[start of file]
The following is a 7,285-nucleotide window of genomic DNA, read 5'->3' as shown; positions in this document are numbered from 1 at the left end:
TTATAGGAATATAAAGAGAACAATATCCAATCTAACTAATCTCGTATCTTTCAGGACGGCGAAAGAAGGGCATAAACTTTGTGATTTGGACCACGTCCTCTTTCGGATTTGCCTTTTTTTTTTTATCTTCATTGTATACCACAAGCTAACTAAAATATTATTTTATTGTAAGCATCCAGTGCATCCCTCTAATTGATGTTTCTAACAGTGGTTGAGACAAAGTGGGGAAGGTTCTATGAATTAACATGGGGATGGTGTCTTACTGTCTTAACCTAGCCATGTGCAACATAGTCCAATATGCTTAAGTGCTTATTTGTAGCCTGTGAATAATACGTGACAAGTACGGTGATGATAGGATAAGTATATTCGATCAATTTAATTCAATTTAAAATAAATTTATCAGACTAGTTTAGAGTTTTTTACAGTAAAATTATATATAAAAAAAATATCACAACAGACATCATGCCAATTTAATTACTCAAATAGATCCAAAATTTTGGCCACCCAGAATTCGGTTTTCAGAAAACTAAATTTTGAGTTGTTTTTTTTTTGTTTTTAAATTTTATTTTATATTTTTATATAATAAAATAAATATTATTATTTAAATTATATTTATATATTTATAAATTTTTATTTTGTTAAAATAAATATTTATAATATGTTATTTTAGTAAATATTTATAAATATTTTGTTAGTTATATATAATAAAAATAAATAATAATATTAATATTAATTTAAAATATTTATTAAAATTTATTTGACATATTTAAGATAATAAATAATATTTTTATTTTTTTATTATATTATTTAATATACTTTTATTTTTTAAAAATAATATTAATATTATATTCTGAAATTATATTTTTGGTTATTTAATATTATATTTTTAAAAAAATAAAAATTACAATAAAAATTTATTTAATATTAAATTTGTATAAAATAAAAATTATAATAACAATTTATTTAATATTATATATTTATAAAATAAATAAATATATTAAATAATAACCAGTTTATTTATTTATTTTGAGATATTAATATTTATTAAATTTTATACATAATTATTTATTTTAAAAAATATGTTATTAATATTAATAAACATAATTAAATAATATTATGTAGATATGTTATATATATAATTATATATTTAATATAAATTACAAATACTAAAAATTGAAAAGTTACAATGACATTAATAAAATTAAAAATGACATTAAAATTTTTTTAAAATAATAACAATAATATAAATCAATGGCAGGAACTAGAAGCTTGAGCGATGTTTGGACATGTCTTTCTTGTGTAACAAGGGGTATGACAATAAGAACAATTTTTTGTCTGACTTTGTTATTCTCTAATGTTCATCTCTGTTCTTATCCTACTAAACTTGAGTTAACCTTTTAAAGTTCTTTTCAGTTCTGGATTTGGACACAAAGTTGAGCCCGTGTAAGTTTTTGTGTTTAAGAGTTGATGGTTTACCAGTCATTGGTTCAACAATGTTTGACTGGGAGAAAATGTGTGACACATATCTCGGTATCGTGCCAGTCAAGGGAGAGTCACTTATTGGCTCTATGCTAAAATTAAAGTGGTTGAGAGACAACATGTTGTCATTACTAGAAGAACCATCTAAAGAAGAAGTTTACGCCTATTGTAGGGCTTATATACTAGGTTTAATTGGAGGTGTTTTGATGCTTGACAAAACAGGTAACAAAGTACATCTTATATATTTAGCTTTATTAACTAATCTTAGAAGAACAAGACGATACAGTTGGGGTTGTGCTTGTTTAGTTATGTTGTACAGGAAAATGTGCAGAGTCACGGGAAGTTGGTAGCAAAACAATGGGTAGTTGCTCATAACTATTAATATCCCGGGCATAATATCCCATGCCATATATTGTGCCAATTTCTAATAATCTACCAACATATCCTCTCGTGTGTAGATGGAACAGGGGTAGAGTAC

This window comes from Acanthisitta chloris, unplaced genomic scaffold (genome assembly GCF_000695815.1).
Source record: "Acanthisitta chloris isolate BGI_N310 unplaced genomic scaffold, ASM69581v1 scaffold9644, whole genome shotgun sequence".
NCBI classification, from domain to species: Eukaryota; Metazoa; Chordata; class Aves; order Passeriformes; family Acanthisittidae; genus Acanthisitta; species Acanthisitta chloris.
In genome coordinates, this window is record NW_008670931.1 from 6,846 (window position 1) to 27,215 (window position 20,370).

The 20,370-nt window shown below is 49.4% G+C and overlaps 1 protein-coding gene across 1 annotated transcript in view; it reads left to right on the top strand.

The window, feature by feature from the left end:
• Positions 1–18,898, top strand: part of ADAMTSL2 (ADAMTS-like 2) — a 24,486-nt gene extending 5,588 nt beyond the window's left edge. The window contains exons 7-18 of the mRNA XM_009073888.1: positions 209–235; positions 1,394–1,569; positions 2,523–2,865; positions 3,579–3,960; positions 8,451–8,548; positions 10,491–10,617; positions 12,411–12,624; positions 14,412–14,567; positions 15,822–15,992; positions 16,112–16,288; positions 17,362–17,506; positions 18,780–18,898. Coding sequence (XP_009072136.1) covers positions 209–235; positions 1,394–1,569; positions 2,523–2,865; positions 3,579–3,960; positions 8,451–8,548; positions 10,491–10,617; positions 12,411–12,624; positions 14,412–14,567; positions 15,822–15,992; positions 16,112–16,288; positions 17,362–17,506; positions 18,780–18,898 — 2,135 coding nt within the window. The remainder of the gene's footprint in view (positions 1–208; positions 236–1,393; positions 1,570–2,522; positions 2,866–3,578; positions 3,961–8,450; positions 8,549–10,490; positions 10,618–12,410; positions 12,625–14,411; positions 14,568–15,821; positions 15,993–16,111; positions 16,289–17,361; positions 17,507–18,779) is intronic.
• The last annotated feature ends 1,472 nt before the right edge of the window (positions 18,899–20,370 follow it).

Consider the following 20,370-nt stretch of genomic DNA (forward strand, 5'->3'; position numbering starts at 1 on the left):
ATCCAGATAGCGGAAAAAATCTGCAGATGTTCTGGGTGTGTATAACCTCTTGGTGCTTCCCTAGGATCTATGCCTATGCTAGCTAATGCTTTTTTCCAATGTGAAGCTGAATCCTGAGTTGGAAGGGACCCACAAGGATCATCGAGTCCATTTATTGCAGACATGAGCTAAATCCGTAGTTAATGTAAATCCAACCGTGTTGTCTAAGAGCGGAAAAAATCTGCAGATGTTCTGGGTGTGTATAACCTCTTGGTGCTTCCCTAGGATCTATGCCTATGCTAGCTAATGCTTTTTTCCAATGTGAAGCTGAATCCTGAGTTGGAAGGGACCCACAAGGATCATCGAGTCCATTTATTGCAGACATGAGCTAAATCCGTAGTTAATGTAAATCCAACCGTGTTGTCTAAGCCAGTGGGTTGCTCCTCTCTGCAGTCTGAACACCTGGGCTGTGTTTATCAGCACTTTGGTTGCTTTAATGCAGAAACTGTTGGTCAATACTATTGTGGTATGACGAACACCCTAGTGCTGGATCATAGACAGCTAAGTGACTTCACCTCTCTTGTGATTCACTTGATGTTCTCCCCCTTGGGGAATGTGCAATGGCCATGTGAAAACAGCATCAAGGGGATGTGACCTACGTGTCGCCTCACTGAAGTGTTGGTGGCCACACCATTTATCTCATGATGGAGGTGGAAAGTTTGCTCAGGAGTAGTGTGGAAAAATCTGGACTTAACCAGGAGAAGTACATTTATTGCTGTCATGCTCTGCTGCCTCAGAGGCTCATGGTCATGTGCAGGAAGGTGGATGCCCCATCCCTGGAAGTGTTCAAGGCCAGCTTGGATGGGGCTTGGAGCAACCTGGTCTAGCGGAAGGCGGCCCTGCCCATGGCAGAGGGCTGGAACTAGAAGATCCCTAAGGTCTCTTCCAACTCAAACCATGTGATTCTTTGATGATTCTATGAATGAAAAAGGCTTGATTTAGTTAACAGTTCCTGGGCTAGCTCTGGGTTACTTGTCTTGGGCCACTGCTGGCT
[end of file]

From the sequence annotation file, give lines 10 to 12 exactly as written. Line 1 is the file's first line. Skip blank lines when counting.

• The last annotated feature ends 1,472 nt before the right edge of the window (positions 18,899–20,370 follow it).

Consider the following 20,370-nt stretch of genomic DNA (forward strand, 5'->3'; position numbering starts at 1 on the left):
ATCCAGATAGCGGAAAAAATCTGCAGATGTTCTGGGTGTGTATAACCTCTTGGTGCTTCCCTAGGATCTATGCCTATGCTAGCTAATGCTTTTTTCCAATGTGAAGCTGAATCCTGAGTTGGAAGGGACCCACAAGGATCATCGAGTCCATTTATTGCAGACATGAGCTAAATCCGTAGTTAATGTAAATCCAACCGTGTTGTCTAAGAGCGGAAAAAATCTGCAGATGTTCTGGGTGTGTATAACCTCTTGGTGCTTCCCTAGGATCTATGCCTATGCTAGCTAATGCTTTTTTCCAATGTGAAGCTGAATCCTGAGTTGGAAGGGACCCACAAGGATCATCGAGTCCATTTATTGCAGACATGAGCTAAATCCGTAGTTAATGTAAATCCAACCGTGTTGTCTAAGCCAGTGGGTTGCTCCTCTCTGCAGTCTGAACACCTGGGCTGTGTTTATCAGCACTTTGGTTGCTTTAATGCAGAAACTGTTGGTCAATACTATTGTGGTATGACGAACACCCTAGTGCTGGATCATAGACAGCTAAGTGACTTCACCTCTCTTGTGATTCACTTGATGTTCTCCCCCTTGGGGAATGTGCAATGGCCATGTGAAAACAGCATCAAGGGGATGTGACCTACGTGTCGCCTCACTGAAGTGTTGGTGGCCACACCATTTATCTCATGATGGAGGTGGAAAGTTTGCTCAGGAGTAGTGTGGAAAAATCTGGACTTAACCAGGAGAAGTACATTTATTGCTGTCATGCTCTGCTGCCTCAGAGGCTCATGGTCATGTGCAGGAAGGTGGATGCCCCATCCCTGGAAGTGTTCAAGGCCAGCTTGGATGGGGCTTGGAGCAACCTGGTCTAGCGGAAGGCGGCCCTGCCCATGGCAGAGGGCTGGAACTAGAAGATCCCTAAGGTCTCTTCCAACTCAAACCATGTGATTCTTTGATGATTCTATGAATGAAAAAGGCTTGATTTAGTTAACAGTTCCTGGGCTAGCTCTGGGTTACTTGTCTTGGGCCACTGCTGGCT